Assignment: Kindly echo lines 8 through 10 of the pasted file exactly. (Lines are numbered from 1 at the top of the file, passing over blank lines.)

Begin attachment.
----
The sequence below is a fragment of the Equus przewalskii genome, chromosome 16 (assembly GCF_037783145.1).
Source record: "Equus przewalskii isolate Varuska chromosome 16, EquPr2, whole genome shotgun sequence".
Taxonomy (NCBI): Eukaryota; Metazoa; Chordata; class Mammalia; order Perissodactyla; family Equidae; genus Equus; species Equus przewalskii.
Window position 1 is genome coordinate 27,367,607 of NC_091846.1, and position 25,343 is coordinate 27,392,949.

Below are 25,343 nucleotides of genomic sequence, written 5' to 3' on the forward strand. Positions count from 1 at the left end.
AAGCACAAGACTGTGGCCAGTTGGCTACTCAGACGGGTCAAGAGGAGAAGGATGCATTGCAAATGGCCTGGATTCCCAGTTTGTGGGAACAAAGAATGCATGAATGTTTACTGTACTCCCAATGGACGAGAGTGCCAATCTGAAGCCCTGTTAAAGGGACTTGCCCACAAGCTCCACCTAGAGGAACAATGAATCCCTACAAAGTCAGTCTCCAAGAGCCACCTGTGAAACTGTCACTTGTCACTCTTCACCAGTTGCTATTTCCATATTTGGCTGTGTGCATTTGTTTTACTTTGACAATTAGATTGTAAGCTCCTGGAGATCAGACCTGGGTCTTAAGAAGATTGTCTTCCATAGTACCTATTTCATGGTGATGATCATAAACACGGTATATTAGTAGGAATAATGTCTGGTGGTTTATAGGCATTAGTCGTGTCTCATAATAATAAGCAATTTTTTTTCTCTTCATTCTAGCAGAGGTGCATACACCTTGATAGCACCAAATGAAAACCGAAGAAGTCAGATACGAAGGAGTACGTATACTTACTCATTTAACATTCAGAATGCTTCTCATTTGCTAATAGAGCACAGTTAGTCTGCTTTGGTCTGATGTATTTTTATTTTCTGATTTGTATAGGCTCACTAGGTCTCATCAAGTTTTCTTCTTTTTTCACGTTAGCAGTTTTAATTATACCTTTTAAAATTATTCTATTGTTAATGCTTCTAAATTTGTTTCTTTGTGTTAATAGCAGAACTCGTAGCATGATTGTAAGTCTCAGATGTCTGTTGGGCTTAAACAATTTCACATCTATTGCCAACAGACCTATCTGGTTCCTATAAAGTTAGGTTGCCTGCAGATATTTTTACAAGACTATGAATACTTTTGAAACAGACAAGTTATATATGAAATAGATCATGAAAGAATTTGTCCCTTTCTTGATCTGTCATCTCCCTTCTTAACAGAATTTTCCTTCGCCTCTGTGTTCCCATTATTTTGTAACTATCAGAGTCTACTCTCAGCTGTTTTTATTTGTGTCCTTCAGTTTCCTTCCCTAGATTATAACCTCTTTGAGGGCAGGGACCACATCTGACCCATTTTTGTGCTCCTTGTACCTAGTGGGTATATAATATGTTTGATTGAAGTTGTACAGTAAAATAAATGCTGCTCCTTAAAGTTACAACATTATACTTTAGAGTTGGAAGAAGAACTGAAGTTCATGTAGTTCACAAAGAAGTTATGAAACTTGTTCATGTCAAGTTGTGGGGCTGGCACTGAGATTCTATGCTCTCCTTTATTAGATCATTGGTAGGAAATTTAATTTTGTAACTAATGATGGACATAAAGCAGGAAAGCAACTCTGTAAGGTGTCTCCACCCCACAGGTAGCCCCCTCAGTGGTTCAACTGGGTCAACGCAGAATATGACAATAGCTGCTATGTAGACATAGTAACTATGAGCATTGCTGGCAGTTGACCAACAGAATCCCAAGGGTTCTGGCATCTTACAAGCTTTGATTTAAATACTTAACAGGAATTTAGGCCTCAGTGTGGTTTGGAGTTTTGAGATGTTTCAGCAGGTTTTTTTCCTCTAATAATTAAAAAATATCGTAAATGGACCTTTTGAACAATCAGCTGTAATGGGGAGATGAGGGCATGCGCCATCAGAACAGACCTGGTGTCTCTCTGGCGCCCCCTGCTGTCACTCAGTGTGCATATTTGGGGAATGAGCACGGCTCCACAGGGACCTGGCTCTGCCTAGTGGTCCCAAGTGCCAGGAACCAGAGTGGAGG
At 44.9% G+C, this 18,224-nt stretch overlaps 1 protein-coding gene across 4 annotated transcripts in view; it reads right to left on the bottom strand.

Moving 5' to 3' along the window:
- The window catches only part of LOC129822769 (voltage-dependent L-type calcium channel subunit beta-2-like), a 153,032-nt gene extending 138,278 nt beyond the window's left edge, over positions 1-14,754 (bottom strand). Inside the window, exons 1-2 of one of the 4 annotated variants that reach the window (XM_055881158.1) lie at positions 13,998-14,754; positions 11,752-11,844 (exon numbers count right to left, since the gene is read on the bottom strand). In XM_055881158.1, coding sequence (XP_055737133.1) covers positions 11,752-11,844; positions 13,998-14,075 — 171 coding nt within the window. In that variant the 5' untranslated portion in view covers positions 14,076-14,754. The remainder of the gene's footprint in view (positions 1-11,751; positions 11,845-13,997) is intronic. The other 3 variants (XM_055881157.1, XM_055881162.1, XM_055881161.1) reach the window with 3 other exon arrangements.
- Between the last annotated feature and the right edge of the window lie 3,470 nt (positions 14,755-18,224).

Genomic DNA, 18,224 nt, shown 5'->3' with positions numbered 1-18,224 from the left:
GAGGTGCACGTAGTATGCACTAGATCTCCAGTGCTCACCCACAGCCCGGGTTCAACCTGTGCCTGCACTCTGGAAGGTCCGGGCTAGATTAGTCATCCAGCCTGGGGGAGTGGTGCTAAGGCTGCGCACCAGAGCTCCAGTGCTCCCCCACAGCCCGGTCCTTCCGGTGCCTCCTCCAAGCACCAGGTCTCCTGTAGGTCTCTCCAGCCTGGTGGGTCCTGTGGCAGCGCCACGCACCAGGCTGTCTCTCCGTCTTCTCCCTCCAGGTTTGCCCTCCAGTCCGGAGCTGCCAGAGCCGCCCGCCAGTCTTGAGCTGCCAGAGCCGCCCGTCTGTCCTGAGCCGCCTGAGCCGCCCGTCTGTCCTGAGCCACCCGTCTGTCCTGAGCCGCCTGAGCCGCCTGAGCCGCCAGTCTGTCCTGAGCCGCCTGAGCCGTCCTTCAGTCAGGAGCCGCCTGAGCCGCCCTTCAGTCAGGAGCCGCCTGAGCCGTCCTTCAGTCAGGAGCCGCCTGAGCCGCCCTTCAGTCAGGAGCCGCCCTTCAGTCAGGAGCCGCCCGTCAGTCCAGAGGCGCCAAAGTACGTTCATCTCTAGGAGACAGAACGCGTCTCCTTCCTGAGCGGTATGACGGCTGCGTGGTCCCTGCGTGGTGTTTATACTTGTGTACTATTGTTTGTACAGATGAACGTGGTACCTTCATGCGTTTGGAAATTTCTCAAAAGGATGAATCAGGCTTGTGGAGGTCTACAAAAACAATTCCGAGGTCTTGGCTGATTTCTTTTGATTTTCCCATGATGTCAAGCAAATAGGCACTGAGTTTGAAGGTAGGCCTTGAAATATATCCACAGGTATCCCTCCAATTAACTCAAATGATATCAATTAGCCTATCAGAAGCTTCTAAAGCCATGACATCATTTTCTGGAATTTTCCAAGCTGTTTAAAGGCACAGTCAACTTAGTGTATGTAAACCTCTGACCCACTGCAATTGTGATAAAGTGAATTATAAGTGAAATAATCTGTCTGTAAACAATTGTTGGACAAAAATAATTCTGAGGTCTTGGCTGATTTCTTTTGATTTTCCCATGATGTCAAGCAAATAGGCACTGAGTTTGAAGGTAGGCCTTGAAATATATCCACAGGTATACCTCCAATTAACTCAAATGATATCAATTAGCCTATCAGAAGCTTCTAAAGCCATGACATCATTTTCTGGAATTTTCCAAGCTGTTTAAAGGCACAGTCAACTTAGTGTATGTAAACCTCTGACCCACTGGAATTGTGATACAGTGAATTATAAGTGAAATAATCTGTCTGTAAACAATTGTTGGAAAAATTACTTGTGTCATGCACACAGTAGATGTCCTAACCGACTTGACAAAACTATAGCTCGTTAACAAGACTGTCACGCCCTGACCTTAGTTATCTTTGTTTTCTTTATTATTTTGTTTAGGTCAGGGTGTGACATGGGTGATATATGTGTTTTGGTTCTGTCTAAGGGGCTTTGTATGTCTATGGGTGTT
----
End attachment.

Moving 5' to 3' along the window:
- The window catches only part of LOC129822769 (voltage-dependent L-type calcium channel subunit beta-2-like), a 153,032-nt gene extending 138,278 nt beyond the window's left edge, over positions 1-14,754 (bottom strand). Inside the window, exons 1-2 of one of the 4 annotated variants that reach the window (XM_055881158.1) lie at positions 13,998-14,754; positions 11,752-11,844 (exon numbers count right to left, since the gene is read on the bottom strand). In XM_055881158.1, coding sequence (XP_055737133.1) covers positions 11,752-11,844; positions 13,998-14,075 — 171 coding nt within the window. In that variant the 5' untranslated portion in view covers positions 14,076-14,754. The remainder of the gene's footprint in view (positions 1-11,751; positions 11,845-13,997) is intronic. The other 3 variants (XM_055881157.1, XM_055881162.1, XM_055881161.1) reach the window with 3 other exon arrangements.
- Between the last annotated feature and the right edge of the window lie 3,470 nt (positions 14,755-18,224).